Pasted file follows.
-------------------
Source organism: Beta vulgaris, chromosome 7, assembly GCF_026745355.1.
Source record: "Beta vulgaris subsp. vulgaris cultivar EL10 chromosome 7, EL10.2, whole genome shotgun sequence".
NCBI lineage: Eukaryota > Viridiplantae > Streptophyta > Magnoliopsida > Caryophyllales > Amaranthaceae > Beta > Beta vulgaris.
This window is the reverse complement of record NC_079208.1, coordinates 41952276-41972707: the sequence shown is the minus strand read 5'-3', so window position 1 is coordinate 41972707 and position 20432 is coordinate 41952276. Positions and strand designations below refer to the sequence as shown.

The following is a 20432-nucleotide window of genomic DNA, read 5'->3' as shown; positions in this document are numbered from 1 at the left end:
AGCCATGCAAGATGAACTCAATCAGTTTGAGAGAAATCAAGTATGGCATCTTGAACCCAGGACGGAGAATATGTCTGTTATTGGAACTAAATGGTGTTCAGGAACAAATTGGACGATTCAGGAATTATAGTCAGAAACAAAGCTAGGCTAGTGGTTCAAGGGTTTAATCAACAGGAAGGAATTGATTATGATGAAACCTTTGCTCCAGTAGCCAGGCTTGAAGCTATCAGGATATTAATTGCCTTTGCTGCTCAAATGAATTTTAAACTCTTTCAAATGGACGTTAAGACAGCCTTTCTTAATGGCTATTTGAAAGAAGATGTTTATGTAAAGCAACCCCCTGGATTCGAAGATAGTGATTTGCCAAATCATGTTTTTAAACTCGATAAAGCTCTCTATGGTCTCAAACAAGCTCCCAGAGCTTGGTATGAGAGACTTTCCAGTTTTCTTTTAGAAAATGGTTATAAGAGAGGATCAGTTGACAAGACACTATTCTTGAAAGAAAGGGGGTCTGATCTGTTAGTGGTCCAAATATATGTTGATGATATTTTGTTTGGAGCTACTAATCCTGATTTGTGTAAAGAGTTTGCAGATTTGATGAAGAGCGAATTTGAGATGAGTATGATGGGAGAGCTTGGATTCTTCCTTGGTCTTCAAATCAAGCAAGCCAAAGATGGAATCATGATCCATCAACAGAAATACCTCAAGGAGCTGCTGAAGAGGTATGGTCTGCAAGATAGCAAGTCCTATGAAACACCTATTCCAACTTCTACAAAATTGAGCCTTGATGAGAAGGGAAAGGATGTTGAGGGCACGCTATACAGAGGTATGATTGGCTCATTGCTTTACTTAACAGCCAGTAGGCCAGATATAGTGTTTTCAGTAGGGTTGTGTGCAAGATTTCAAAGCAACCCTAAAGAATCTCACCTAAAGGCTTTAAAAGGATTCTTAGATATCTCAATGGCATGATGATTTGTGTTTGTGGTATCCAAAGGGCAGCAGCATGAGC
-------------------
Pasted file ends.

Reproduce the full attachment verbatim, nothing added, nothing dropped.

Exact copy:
Source organism: Beta vulgaris, chromosome 7, assembly GCF_026745355.1.
Source record: "Beta vulgaris subsp. vulgaris cultivar EL10 chromosome 7, EL10.2, whole genome shotgun sequence".
NCBI lineage: Eukaryota > Viridiplantae > Streptophyta > Magnoliopsida > Caryophyllales > Amaranthaceae > Beta > Beta vulgaris.
This window is the reverse complement of record NC_079208.1, coordinates 41952276-41972707: the sequence shown is the minus strand read 5'-3', so window position 1 is coordinate 41972707 and position 20432 is coordinate 41952276. Positions and strand designations below refer to the sequence as shown.

The following is a 20432-nucleotide window of genomic DNA, read 5'->3' as shown; positions in this document are numbered from 1 at the left end:
AGCCATGCAAGATGAACTCAATCAGTTTGAGAGAAATCAAGTATGGCATCTTGAACCCAGGACGGAGAATATGTCTGTTATTGGAACTAAATGGTGTTCAGGAACAAATTGGACGATTCAGGAATTATAGTCAGAAACAAAGCTAGGCTAGTGGTTCAAGGGTTTAATCAACAGGAAGGAATTGATTATGATGAAACCTTTGCTCCAGTAGCCAGGCTTGAAGCTATCAGGATATTAATTGCCTTTGCTGCTCAAATGAATTTTAAACTCTTTCAAATGGACGTTAAGACAGCCTTTCTTAATGGCTATTTGAAAGAAGATGTTTATGTAAAGCAACCCCCTGGATTCGAAGATAGTGATTTGCCAAATCATGTTTTTAAACTCGATAAAGCTCTCTATGGTCTCAAACAAGCTCCCAGAGCTTGGTATGAGAGACTTTCCAGTTTTCTTTTAGAAAATGGTTATAAGAGAGGATCAGTTGACAAGACACTATTCTTGAAAGAAAGGGGGTCTGATCTGTTAGTGGTCCAAATATATGTTGATGATATTTTGTTTGGAGCTACTAATCCTGATTTGTGTAAAGAGTTTGCAGATTTGATGAAGAGCGAATTTGAGATGAGTATGATGGGAGAGCTTGGATTCTTCCTTGGTCTTCAAATCAAGCAAGCCAAAGATGGAATCATGATCCATCAACAGAAATACCTCAAGGAGCTGCTGAAGAGGTATGGTCTGCAAGATAGCAAGTCCTATGAAACACCTATTCCAACTTCTACAAAATTGAGCCTTGATGAGAAGGGAAAGGATGTTGAGGGCACGCTATACAGAGGTATGATTGGCTCATTGCTTTACTTAACAGCCAGTAGGCCAGATATAGTGTTTTCAGTAGGGTTGTGTGCAAGATTTCAAAGCAACCCTAAAGAATCTCACCTAAAGGCTTTAAAAGGATTCTTAGATATCTCAATGGCATGATGATTTGTGTTTGTGGTATCCAAAGGGCAGCAGCATGAGC